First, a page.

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    Sorry about that, then! Amazing to think what difference the addition of air quotes can make on a statement. :specialed:

    As for the other thing- yeah, I'm waiting out the #CancelSonic hashtag to confirm anything, but thus far it seems to have spawned multiple avenues of conversation, regardless of its original intent. It's a mosh pit right now. :psyduck:
     
  10. Hez

    Hez

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    I'm basically preparing for fan-games to get the ban hammer. It's unfortunate, but it takes one turd to ruin a punch bowl. Three turds really does a doozie.
     
  11. Is there anyway the community can reach out to Sega and let them know that we as a whole aren't associated with them? Sonic fan games and hacks are the only reason I kept with the franchise this long, there really wouldn't be much of a reason for me to pay attention to the franchise anymore if we lost them.
     
  12. Frostav

    Frostav

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    Fan games are already technically illegal. SEGA simply allows them out of their own good graces. I find the whole "this may force SEGA to shut down fangames!" argument really weird, because it acts like SEGA right now can't do that but this situation will give them the right to. They always had that right and they would need no precedent like this to do it.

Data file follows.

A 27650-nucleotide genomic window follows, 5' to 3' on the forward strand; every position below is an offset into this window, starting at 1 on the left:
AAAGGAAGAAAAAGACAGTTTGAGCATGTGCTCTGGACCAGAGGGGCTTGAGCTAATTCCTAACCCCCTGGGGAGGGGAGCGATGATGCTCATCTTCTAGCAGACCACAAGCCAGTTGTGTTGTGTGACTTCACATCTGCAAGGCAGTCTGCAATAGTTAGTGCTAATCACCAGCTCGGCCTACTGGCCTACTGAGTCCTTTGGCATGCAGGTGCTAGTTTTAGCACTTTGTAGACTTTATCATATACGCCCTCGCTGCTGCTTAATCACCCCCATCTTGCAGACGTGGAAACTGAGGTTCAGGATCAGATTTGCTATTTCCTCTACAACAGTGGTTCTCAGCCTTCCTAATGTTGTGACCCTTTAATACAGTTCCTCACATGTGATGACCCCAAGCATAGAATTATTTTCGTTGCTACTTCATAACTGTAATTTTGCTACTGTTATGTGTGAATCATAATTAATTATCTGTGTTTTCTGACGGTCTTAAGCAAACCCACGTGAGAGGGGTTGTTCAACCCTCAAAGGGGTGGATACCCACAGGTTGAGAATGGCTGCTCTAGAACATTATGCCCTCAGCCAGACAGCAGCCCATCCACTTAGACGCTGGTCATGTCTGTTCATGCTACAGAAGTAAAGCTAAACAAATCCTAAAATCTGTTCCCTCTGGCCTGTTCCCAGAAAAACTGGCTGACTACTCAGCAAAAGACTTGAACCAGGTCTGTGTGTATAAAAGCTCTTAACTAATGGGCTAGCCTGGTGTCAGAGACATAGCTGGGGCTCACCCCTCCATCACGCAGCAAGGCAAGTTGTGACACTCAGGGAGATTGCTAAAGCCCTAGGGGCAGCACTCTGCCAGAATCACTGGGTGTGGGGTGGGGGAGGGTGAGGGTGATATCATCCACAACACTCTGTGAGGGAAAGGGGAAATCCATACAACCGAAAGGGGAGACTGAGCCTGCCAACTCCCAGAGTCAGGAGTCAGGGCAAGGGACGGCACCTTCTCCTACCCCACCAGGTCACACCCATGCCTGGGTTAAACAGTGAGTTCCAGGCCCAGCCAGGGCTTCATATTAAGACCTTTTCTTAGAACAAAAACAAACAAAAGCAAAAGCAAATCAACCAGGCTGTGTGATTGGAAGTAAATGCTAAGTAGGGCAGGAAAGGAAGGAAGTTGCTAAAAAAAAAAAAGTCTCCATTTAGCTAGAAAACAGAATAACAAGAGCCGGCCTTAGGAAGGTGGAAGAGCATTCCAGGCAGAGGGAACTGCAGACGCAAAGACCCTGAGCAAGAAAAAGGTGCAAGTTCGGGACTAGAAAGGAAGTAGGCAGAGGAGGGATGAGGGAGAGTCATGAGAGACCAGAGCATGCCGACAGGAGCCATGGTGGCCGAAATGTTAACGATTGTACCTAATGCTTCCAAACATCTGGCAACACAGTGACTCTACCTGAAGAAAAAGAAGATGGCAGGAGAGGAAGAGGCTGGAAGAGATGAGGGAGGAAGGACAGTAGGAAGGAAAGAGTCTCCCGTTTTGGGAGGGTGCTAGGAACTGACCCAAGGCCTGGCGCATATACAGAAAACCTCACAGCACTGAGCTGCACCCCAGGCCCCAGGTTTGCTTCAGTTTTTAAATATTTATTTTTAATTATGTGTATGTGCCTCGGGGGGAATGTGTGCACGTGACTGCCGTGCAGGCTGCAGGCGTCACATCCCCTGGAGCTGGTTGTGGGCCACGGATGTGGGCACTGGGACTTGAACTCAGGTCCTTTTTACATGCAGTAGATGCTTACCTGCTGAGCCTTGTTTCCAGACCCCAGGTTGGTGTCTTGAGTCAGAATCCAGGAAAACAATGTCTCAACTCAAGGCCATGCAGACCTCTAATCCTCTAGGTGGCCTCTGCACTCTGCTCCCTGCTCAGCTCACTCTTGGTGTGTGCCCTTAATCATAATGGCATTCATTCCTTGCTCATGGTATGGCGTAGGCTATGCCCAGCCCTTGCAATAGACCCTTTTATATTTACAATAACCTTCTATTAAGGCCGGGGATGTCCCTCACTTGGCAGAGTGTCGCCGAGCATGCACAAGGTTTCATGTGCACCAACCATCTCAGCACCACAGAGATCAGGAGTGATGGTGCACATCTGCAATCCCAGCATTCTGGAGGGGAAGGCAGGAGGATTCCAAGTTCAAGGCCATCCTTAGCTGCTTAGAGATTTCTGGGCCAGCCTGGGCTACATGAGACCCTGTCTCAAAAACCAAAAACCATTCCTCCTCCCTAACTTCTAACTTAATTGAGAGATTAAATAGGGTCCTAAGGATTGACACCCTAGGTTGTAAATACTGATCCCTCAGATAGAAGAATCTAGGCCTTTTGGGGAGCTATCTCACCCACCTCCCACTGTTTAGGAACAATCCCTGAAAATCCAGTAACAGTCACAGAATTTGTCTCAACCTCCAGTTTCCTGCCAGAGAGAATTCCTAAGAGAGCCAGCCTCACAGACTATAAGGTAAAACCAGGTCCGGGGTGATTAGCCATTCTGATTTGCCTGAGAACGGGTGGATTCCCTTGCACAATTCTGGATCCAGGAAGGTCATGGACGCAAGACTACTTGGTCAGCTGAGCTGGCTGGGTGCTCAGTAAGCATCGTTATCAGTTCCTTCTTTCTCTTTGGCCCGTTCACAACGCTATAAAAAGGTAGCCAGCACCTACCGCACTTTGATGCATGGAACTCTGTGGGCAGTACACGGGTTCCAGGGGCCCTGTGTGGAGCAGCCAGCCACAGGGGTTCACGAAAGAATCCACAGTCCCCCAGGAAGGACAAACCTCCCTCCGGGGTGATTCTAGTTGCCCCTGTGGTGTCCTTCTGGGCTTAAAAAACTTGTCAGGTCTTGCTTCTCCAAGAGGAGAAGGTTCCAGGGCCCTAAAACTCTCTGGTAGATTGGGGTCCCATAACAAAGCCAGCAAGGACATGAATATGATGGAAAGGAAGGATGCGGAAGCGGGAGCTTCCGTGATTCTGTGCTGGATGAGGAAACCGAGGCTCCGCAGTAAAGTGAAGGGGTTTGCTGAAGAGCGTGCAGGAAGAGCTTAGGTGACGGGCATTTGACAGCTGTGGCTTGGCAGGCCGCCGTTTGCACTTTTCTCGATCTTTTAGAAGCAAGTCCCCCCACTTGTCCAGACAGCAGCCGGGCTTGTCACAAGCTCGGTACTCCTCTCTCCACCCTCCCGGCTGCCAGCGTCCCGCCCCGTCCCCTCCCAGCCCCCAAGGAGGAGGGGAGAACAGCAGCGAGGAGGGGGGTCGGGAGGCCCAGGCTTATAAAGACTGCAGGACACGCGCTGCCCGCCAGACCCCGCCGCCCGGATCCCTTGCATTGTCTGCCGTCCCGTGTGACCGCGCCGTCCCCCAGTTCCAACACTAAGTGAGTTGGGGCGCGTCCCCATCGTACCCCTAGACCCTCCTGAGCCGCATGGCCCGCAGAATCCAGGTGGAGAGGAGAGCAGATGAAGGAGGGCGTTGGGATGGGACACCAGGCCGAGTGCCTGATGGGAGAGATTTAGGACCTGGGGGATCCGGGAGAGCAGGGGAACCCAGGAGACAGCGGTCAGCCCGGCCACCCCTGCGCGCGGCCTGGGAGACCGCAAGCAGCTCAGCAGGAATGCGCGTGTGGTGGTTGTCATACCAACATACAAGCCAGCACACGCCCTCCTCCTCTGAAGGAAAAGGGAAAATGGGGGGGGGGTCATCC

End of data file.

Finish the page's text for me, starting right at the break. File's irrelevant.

Though really, how is this different from Sonic fanartists taking paid commissions of Sonic characters?
     
  13. Sparks

    Sparks

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    At this point, the users in the Sonic fan gaming community and extended community as a whole that are enabling and arguing in favor of this behavior are going to learn the hard way what everyone else has been arguing and fighting against. It'll be quite sad but interesting to see how they react if SEGA actually starts shutting down fan game projects they perceive as a threat to their brand.
     
  14. Beamer the Meep